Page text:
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TYRIAN PURPLE INK FOR MARKING LINEN.—Von Bele gives the following method for preparing an ink for marking linen and cotton: Neutralize 75 grains of carbonate of ammonia with pure nitric acid, and triturate 45 to 60 grains of carmine with the solution. Mordant the fabric with a mixed solution of acetate of alumina and tin salt, and write upon it, when it is perfectly dry, with the ink.

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On Monday evening, January 29, 1877, a meeting of this Academy was held at the School of Mines, Columbia College, Dr. J.S. Newberry, President, in the chair. Mr. A.A. Julian, A.M., read a paper on the


The speaker described in detail the various operations, exhibited the different kinds of apparatus employed, showed the operations, and exhibited the finished sections. In some rocks a thin chip can be broken off, others require to be sawn, and for the latter purpose the diamond saw is best. Having obtained the chip, it is first polished on one side, then cemented to a little square of glass, and the other side polished in the same way. The sections must not be too thick, nor too thin; they are usually made from a hundredth to a thousandth of an inch thick. Lathes employed in polishing minerals require to be provided with conical spindles, so that the wear, due to grit and emery dust getting on them, may be readily taken up. The grinding wheel may be either horizontal or vertical; the former has the advantage that the mineral can be held in either hand; with the latter only the right hand can be employed, and that in an awkward and tiresome position. Mr. Julian then referred briefly to the kinds of emery, its preparation by elutriation, etc., and cautioned operators against using rouge or tin putty powder in polishing rock sections, although they may be employed in polishing certain minerals and gems. The object of making the rock sections being to study their constituents and determine what minerals enter into their composition, it is important that no foreign substance, liable to adhere to the specimen and to be mistaken for one of its ingredients, be placed on the section while grinding. Lastly, the minerals are mounted on glass, with or without covers, by means of Canada balsam. Square glasses are to be preferred to the long and narrow strips, usually employed, as less liable to break in the center, and more easily revolved on the stage of a microscope.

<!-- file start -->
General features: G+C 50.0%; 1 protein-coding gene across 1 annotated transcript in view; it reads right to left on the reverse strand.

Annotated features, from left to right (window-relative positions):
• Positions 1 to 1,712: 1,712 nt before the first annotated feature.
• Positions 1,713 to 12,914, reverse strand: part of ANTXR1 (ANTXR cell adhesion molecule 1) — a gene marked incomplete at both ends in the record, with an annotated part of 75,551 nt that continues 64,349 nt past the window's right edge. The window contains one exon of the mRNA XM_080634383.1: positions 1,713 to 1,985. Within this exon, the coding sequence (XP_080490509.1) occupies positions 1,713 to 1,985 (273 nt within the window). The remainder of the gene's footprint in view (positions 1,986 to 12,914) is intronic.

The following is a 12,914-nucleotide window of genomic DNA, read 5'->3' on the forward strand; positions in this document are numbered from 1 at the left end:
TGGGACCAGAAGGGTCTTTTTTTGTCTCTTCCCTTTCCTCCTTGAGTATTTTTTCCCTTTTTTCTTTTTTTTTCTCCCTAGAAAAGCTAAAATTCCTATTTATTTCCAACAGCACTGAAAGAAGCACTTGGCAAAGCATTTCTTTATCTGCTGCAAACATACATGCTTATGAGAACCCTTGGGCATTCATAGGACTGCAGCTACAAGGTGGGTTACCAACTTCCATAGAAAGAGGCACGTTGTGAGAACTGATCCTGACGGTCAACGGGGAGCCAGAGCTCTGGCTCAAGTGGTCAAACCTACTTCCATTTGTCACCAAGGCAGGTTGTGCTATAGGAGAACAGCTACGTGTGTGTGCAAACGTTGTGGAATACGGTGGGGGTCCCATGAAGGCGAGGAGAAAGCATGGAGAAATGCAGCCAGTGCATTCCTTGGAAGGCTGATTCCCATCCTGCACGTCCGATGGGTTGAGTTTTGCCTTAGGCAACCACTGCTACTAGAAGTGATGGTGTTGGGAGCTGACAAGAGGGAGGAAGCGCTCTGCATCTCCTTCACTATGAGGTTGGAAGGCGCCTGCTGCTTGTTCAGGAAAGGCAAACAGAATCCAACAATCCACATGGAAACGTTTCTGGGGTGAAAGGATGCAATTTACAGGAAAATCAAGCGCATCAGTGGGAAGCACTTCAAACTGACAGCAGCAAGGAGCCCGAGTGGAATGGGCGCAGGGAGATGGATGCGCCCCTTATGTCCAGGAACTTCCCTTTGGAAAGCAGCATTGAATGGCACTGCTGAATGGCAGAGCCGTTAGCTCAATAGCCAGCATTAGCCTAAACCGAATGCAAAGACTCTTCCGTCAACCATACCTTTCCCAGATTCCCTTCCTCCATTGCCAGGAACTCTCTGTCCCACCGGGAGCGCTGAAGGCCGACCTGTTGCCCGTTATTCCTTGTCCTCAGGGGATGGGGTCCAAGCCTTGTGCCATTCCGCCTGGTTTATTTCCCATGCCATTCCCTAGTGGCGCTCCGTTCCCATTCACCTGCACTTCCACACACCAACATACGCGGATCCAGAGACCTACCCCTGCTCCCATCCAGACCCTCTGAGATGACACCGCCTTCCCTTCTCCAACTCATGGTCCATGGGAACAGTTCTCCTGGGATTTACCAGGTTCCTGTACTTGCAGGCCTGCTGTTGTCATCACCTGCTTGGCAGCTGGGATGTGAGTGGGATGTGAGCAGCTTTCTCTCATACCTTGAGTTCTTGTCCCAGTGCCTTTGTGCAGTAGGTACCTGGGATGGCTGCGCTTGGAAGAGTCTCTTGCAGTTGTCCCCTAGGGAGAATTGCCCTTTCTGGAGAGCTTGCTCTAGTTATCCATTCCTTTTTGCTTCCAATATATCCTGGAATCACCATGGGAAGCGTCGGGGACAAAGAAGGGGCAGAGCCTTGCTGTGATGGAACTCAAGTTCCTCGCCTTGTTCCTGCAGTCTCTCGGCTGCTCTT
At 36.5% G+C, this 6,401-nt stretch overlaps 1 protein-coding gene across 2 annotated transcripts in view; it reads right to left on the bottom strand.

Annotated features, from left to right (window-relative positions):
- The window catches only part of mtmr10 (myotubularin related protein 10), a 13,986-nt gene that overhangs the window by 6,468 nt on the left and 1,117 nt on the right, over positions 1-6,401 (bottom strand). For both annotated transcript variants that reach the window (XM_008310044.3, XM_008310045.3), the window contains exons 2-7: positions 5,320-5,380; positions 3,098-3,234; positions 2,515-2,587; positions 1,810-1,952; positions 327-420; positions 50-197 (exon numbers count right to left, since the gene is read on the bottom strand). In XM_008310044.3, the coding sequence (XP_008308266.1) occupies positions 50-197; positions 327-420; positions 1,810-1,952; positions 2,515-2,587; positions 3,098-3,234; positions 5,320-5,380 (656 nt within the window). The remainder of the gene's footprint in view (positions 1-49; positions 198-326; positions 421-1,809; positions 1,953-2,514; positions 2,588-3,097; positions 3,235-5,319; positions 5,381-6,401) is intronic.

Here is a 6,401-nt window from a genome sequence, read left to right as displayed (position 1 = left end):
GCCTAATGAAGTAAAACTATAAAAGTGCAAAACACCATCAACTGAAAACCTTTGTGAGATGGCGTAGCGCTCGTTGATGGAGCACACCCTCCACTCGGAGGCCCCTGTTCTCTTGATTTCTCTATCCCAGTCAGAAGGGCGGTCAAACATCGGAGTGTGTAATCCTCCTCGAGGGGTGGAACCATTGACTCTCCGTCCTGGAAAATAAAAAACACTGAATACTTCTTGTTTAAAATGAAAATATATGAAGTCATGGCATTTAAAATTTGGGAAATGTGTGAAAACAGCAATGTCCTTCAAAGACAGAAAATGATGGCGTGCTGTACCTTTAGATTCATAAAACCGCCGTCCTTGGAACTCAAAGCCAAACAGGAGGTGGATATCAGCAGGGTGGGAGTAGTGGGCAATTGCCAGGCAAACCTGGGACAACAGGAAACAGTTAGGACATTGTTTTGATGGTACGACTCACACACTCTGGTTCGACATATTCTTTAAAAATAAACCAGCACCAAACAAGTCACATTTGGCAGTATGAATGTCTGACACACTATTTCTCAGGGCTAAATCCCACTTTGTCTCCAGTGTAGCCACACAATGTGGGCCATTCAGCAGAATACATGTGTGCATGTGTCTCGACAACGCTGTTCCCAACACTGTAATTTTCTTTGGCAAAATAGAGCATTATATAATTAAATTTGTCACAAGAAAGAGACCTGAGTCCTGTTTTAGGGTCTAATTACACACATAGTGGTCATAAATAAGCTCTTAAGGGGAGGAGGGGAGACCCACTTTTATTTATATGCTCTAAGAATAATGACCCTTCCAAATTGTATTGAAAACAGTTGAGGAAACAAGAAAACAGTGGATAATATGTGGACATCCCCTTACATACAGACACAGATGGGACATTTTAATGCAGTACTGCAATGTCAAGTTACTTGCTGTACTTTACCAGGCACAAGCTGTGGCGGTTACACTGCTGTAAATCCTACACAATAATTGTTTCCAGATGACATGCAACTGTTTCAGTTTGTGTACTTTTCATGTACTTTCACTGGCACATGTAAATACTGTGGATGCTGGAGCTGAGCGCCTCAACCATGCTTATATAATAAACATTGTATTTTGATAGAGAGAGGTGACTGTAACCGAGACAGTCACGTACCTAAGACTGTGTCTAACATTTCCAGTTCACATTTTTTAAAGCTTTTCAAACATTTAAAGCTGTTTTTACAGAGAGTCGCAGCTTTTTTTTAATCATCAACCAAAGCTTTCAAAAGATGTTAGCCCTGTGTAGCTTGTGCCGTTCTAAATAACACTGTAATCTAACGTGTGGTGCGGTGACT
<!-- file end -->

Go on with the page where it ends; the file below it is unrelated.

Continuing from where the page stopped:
Mr. L.H. Landy then exhibited, by means of the gas microscope, several beautiful rock sections, both American and German. The same gentleman also showed the effect of passing polarized light through certain crystal sections, the black cross and rainbow-hued rings revolving like so many wheels as the polarizer was turned.